7. Identify Spokespersons – In a crisis situation, who will be speaking on your company’s behalf? Will it always be your CEO? Maybe not. Nor will it always be YOU. And remember, we’re not just talking about who speaks to the media. We are also talking about who communicates to your Stakeholders. In a crisis situation, everyone is a communicator!
8. Form Media, Online Policies – You’re going to want to refer back to your SCENARIOS to understand what your organization’s role might need to be related to giving media interviews, and communicating about the crisis to multiple sources ONLINE. … Assume that you WILL be contacted by the media, and you WILL be attacked by someone online. Not only that, but chances are the media will contact not just the Media Relations person, but other people in the company as well. Plus, your employees are on Facebook, Twitter, LinkedIn and possibly other online properties. You will need to give them guidance on this.
9. Practice Your Plan – Assume you are taking time to discuss with your crisis team, then write down some plans and procedures. What next? Will you just stick all of this in a drawer – until something happens and you have to do something with it? An alternative is to actually prepare to practice your plan – either with your team, your entire organization, or your entire industry. The dairy industry, through national and state-regional dairy promotion organizations, conducts an annual series of crisis drills to this effect, involving farmers, staff from farmer organizations, veterinarians, state and federal government officials, attorneys, food safety experts, agribusiness company representatives, cooperatives, processors, and food retailer and restaurant chains.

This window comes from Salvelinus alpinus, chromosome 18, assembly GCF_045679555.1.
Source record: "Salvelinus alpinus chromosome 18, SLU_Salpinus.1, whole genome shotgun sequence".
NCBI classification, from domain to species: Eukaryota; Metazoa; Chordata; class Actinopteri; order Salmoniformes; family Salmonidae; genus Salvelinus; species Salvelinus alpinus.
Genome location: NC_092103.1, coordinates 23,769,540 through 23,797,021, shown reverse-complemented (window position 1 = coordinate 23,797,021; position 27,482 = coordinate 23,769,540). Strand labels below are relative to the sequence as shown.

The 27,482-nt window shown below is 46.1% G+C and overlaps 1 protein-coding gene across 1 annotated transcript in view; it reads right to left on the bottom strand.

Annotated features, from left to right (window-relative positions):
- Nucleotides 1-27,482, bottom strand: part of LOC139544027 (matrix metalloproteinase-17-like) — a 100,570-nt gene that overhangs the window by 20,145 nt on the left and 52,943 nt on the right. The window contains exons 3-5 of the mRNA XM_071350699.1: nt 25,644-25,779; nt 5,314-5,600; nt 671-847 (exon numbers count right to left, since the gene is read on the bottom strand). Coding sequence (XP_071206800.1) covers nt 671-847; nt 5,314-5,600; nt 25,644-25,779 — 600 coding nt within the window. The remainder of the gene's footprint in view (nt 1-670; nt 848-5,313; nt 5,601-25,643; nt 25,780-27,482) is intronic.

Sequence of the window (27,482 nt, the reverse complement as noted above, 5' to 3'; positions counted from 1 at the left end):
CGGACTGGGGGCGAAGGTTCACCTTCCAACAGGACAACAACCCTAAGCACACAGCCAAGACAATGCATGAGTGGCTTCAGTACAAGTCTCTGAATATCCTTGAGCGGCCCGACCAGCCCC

10. Review and Revise – No matter how well you prepare, you will find that you’ve managed to forget or overlook something. But that’s okay! Because identifying gaps in your plan is an essential part of the process – as long as you identify those gaps and take steps to address them. …. One agricultural company found that, if a major crisis in dairy confidence occurred, it had no idea how to field the dozens or hundreds of phone calls that would come in. It changed an automated system that instructed media people to call specific individual extensions. It also created a generic greeting that would substitute for a live receptionist in the event of a crisis. … The point is, our work in crisis preparedness is never really done. The system must allow for ongoing updates as needed.